Blocking angiogenesis

The formation of new blood vessels to supply oxygen to tissues is called angiogenesis. When a tumor reaches a certain size, the lack of oxygen makes it necessary to stimulate the formation of new blood vessels by means of messenger substances. If this process is blocked, the oxygen supply to the tumor is cut off.

 

Therapeutic antibodies by gene transfer

One of the latest approaches to make the production of monoclonal antibodies for therapeutic purposes even more efficient is their production within the patient himself. This method is called in vivo gene transfer. Such an introduction of the genetic sequence for the production of the antibody can be done by means of special viruses (adenoviruses). This method uses the ability of the viruses to integrate their own genetic material into the host cell.

Nevertheless, this new approach is affected by side effects such as germ line transfer, the development of cancer or unwanted reactions of the immune system to the virus infection.

A non-viral approach involves the use of plasmids that can be transfected into muscle tissue. However, their disadvantage is the low expression level of the encoded protein.

The process of transfer is one of the most central approaches of modern science. Especially the support of non-viral gene transfer by electroporation seems to be very promising. Parts of the tissue membrane are made permeable to the plasmids used by means of electrical voltage pulses, which can lead to a 10-100 times higher efficiency of the gene transfer.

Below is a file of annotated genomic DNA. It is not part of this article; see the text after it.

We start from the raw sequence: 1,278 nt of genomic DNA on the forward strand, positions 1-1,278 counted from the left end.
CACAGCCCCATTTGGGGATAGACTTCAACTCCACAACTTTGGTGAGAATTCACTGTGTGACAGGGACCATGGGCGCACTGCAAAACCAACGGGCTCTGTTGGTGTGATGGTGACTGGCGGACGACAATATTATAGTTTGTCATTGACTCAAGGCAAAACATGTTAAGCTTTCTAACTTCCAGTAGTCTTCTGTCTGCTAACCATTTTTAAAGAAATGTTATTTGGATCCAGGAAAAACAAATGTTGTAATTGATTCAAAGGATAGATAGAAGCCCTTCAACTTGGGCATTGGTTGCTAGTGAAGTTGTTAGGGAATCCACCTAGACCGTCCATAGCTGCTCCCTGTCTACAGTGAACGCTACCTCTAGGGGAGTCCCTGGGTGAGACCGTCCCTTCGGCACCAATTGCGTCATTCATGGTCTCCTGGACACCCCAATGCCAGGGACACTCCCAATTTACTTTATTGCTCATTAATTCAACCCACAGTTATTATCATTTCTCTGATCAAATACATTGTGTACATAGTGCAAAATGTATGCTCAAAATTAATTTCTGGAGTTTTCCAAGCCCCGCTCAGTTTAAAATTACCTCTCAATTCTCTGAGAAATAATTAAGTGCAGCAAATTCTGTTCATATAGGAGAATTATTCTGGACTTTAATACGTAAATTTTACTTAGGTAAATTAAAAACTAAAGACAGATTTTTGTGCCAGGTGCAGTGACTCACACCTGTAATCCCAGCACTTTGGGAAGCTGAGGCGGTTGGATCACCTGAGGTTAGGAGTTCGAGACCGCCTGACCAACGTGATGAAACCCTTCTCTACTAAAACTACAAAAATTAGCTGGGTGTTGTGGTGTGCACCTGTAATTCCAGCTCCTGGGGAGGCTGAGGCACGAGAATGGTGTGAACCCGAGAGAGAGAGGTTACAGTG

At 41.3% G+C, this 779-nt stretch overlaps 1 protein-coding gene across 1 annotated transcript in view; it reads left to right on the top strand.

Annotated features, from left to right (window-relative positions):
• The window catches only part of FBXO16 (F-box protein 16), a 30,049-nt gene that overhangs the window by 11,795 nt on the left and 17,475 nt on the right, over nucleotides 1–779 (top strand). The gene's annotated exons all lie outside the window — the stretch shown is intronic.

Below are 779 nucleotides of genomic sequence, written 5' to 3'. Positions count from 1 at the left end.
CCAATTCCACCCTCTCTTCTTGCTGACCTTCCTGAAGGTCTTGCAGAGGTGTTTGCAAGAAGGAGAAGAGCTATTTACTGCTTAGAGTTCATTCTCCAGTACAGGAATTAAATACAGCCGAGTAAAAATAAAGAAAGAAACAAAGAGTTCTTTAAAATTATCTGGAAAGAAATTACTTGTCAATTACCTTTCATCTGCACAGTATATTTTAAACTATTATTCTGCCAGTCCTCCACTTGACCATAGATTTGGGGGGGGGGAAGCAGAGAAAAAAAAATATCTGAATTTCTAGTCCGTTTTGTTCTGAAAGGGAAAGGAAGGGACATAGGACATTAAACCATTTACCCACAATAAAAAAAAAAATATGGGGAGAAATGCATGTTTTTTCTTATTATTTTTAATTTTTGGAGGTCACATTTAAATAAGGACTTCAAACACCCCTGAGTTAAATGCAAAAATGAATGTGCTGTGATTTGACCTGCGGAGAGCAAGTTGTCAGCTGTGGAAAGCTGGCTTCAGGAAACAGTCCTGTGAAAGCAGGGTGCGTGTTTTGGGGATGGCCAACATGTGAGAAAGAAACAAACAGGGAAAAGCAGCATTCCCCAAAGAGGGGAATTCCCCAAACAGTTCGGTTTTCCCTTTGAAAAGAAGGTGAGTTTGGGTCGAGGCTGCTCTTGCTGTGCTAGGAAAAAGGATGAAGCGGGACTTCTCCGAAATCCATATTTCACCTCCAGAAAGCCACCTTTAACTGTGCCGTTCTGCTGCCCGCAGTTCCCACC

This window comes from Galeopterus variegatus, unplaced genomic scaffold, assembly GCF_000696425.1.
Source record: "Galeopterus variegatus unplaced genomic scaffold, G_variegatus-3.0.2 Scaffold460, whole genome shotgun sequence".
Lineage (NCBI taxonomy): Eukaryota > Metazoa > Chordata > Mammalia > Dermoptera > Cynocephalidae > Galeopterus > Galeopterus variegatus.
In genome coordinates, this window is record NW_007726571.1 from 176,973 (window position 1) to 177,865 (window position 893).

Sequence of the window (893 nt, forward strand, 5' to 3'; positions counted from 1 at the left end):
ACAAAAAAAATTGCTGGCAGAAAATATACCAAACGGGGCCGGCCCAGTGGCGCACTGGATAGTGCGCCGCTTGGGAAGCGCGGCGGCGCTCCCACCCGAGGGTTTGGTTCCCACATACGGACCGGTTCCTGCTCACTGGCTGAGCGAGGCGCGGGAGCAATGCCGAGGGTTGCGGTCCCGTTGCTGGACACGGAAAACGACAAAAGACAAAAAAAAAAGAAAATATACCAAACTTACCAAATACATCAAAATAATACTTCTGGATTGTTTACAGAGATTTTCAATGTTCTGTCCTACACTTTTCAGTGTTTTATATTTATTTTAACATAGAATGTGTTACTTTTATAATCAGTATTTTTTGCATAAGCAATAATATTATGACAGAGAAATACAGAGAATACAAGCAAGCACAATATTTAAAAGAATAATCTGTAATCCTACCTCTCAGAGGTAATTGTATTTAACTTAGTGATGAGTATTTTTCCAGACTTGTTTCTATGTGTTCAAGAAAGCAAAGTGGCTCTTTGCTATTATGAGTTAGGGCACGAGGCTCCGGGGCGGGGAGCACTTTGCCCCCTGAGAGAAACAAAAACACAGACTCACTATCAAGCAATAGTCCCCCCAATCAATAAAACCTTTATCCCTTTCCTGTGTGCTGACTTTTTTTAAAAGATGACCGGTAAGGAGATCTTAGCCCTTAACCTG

Biosimilars

Biopharmaceuticals are biological drugs. Their active ingredients are produced within living cells. This is in contrast to chemical drugs, whose active ingredients are produced synthetically.

If the patent of a biopharmaceutical expires, other manufacturers can copy this product. However, the original active ingredient is not used. As a result, the approval of a biosimilar is a complex process and its monitoring measures are critical.

Although biosimilars do not differ from the original biologics in their clinical effect, the former show significant differences such as a changed glycosylation pattern. However, the amino acid sequence of the biosimilars is identical to their original.

Four characteristics distinguish a biosimilar:

  1. Marketing begins after the original patent expires
  2. Significantly lower selling price than the original
  3. Despite biological variation especially similar to the origina
  4. The effect, quality and safety are almost identical to the original

The imitation products of a therapeutic protein, known as biosimilars, despite their proximity to the original drug, require their own investigations and tests regarding their efficacy and safety.

In the field of therapeutic monoclonal antibodies, numerous biosimilars for adalimumab, bevacizumab, infliximab, rituximab and trastuzumab have been successfully launched in recent years.